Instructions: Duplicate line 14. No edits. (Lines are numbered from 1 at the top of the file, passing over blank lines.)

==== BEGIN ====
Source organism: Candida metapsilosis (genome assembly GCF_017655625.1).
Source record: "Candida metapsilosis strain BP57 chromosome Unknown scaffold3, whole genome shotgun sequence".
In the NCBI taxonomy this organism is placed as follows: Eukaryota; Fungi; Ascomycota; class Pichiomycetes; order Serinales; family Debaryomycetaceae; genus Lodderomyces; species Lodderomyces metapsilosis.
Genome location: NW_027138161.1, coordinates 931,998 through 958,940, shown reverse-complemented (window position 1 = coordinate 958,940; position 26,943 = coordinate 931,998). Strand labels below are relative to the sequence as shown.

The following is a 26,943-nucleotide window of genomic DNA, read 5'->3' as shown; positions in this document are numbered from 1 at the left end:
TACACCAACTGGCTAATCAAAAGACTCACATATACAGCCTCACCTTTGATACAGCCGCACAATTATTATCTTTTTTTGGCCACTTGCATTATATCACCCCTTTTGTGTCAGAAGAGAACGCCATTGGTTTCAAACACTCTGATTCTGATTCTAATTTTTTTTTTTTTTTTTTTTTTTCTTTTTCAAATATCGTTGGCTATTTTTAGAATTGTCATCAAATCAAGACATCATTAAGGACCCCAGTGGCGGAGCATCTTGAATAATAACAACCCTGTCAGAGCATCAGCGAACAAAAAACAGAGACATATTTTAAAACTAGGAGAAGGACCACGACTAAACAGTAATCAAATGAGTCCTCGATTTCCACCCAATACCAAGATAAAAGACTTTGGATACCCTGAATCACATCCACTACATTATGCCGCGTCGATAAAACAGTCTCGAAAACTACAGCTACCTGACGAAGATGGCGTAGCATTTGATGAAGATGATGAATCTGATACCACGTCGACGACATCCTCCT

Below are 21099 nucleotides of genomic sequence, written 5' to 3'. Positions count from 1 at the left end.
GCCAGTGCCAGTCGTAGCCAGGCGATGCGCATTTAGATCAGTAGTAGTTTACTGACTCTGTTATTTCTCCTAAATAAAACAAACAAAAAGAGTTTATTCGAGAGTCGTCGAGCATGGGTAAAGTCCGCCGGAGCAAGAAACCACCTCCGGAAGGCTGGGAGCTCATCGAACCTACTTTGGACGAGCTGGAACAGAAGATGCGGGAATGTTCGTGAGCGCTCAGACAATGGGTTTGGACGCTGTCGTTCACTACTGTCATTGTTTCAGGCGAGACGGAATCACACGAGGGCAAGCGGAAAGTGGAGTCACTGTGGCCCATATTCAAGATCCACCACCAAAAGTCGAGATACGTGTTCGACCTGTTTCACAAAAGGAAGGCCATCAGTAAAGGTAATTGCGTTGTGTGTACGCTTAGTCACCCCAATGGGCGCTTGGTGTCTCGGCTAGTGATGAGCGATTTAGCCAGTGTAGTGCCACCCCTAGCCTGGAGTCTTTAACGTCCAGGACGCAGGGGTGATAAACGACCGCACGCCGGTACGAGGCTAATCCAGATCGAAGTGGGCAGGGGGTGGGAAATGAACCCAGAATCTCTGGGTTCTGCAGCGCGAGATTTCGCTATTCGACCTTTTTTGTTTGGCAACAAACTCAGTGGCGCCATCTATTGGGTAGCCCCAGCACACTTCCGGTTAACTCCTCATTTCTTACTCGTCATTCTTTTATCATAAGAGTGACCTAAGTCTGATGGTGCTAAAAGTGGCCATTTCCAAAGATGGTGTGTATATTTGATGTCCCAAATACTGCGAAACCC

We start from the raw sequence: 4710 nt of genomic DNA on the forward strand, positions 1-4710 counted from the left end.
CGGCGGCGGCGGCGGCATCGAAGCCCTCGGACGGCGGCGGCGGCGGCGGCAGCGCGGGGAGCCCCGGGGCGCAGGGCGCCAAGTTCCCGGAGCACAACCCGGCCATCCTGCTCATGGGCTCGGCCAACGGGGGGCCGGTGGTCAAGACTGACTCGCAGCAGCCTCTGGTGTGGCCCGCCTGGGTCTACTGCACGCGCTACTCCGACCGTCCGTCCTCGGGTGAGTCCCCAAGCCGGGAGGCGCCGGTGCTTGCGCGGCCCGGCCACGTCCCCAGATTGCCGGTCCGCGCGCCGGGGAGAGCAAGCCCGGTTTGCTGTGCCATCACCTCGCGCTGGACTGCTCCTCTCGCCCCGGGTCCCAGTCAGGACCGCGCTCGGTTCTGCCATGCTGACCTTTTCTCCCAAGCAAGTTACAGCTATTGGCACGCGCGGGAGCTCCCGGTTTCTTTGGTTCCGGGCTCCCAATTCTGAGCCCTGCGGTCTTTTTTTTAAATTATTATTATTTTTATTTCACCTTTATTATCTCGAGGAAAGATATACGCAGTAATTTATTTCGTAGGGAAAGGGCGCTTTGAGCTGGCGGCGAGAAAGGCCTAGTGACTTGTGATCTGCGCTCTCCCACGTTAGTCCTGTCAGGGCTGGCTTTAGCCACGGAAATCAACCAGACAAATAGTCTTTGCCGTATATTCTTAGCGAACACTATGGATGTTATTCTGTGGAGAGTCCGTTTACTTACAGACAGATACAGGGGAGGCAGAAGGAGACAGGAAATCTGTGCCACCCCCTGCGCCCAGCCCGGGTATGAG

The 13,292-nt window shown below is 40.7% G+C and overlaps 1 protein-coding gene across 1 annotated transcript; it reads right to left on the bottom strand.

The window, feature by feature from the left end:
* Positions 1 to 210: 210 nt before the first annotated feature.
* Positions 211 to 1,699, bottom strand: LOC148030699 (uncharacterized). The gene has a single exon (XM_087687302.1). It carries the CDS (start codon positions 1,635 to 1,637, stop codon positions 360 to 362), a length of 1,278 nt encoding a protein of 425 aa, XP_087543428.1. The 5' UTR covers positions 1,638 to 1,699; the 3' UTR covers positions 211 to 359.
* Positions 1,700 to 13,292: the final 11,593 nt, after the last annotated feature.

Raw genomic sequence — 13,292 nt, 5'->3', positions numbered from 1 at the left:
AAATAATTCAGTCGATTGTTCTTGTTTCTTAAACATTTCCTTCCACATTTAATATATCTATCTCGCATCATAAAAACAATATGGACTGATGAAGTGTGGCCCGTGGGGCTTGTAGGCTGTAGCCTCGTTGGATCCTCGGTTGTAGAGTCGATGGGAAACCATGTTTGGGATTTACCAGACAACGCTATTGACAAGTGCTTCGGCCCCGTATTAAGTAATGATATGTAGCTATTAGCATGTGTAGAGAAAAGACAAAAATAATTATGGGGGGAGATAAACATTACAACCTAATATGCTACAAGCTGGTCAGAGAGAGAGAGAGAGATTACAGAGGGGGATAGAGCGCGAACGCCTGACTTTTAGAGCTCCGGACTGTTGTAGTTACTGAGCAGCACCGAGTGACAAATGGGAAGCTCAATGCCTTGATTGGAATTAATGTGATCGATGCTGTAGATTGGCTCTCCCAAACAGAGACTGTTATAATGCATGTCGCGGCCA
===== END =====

* Positions 211 to 1,699, bottom strand: LOC148030699 (uncharacterized). The gene has a single exon (XM_087687302.1). It carries the CDS (start codon positions 1,635 to 1,637, stop codon positions 360 to 362), a length of 1,278 nt encoding a protein of 425 aa, XP_087543428.1. The 5' UTR covers positions 1,638 to 1,699; the 3' UTR covers positions 211 to 359.